He talks about recent political developments in Singapore, and speculates where they'll lead, but comes back to one thing he says "is for certain":
[T]he leadership in Beijing will be closely watching what happens. If Singapore, the great Asian role model, embraces genuine, multi-party democracy, can China be very far behind? Lee, who, in his later years, took on the role of “Minister Mentor” and flew around the world being embraced as a great oracle, would probably have said that that is the wrong question. “The system of government in China will change,” he told the then editor of Foreign Affairs, Fareed Zakaria, back in 1994. “It will change in Korea, Taiwan, Vietnam. It is changing in Singapore. But it will not end up like the American or British or French or German system.”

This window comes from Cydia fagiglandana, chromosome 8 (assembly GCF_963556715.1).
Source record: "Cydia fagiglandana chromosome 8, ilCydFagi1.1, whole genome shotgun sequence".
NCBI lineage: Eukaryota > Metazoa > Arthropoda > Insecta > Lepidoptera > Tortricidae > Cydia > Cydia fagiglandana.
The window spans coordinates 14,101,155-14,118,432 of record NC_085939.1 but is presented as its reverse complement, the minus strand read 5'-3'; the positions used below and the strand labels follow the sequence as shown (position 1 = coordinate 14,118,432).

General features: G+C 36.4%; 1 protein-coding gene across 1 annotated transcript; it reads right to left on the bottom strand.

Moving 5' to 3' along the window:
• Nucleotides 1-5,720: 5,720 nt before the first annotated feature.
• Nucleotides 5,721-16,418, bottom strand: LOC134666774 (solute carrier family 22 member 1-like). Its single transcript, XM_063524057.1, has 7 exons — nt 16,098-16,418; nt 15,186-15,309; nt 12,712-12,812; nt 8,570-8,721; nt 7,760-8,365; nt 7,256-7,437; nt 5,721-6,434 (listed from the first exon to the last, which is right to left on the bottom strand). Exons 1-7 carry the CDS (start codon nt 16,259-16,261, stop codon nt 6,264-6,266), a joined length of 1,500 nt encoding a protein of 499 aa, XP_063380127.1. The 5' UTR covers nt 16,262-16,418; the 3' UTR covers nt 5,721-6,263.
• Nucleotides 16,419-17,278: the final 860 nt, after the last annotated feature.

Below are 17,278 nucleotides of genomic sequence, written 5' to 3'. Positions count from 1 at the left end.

Of course, Lee’s skepticism about Western-style democracy taking root could turn out to be justified. Fearful of unleashing chaos in a society of enduring social and racial divisions, Singapore could retreat from its hesitant steps toward a more open society. And if this happens, the relief won’t be confined to the members of the Chinese Politburo: it will also be felt in Moscow, where Vladimir Putin also views Lee as a mentor. (As Ben Judah reminds us in a post at Politico, Putin awarded Lee Russia’s prestigious Order of Honor.)

For a moment, though, imagine what would happen if Singapore did embrace vigorous political debate and frequent changes of government, and if this new way of doing things stuck. In a decade or two, Lee would still be seen as someone who played a hugely influential role in the history of his country, and of Asia generally. But he’d also be viewed as a transitional figure, rather than as the creator of a durable rival to Western liberal democracy. And that, perhaps, wouldn’t be all bad.